Cheshire West has become the second council to reject plans to build up to 370 homes between Middlewich and Sproston.
Persimmon Homes wanted to build the houses, plus a new church with community facilities, on land off Holmes Chapel Road.
The plans have already been turned down by Cheshire East Council.
At a meeting, Cheshire West's planning committee also rebuffed the development.
The location does not feature in the local plans of either authority – and 87 per cent of the development would have been built in Cheshire West.
“Enough is enough,” said Cllr Jim McKechnie, chairman of Sproston Parish Council.
“We need to protect the remaining open countryside and high-grade agricultural land in Cheshire – and not see a concrete jungle between our towns.
“The roads adjacent to this site are already congested and dangerous – with the A54 overburdened.”
Cllr McKechnie also raised concerns about the impact the development could have on air quality – and suggested that schools and health services in the area are already stretched.
Samantha Lee, acting on behalf of Persimmon, insisted the scheme would be a welcome addition to the area despite not being included in the local plans.
“This proposal can help to significantly boost the housing land supply of the authority in line with national planning guidance,” she told councillors.
“The housing requirement for CWAC set in the local plan strategy is only a minimum, not a ceiling for new development.
“It is agreed with the officer that the site is in a sustainable location, and the development can offer a number of benefits – including providing open market housing and up to 111 affordable homes to meet local needs.”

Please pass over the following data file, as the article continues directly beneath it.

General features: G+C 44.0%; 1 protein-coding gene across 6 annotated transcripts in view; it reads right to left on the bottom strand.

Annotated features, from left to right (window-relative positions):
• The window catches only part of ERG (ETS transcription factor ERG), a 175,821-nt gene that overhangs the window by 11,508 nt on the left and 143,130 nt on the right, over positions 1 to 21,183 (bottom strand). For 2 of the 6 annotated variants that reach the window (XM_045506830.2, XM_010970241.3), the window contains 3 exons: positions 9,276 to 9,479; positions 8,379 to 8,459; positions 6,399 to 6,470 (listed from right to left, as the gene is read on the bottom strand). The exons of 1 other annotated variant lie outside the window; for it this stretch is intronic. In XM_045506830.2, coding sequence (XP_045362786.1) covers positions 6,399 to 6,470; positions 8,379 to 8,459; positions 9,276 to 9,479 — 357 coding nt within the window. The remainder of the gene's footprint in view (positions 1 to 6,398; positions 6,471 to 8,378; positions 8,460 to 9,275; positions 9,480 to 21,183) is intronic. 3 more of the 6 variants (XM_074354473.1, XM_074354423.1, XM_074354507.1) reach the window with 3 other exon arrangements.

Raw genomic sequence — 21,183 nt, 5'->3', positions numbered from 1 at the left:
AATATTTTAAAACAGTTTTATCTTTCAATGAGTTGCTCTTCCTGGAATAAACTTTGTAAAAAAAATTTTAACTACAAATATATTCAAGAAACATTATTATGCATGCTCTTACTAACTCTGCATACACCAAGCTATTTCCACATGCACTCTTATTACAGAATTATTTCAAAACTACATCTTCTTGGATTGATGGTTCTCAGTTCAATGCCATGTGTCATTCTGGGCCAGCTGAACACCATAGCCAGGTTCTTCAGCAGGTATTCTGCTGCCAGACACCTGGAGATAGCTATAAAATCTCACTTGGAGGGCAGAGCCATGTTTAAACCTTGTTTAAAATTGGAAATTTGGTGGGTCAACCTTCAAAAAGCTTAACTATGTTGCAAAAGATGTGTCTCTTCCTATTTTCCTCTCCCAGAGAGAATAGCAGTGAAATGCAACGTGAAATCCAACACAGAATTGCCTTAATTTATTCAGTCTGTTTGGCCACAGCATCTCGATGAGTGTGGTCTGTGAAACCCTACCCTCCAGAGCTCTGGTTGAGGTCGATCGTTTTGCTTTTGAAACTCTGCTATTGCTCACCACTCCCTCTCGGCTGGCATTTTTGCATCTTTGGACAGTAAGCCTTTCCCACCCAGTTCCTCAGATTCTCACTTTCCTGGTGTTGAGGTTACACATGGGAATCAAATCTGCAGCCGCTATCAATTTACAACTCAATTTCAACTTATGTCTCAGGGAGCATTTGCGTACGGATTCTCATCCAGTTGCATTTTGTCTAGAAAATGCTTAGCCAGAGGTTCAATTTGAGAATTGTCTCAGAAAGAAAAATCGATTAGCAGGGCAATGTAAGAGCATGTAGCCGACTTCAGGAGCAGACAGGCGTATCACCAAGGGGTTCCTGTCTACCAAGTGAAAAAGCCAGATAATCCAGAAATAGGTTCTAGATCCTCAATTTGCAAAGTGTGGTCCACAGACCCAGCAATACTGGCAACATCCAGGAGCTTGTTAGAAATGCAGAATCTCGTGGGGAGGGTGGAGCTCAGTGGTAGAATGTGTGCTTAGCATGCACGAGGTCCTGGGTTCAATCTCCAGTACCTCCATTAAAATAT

Officers had recommended the scheme for refusal ahead of the meeting over fears it would intrude on the open countryside and contradict the local plan – and there was little disagreement among the committee.
Cllr Jill Houlbrook, Conservative, said: “I haven’t heard or read anything which would make me want to disagree with the officers’ recommendation for this application.
“I think it is totally out of place, totally unsustainable and totally not wanted.”
However, Cllr Peter Rooney, Labour, suggested the scheme would be a small step towards resolving the nation’s housing shortage.
“I have no doubt that I will be outvoted strongly by my fellow councillors today,” he said.
“But this country does need two million homes in the next decade – and they are going to have to go somewhere.
“Saying this is not in a sustainable location when it is plonked right next door to a large housing estate – if that’s not sustainable, how did the other place get planning permission?”
As he predicted, Cllr Rooney was the only committee member to support the application in the vote, with the 10 other councillors voting against the scheme.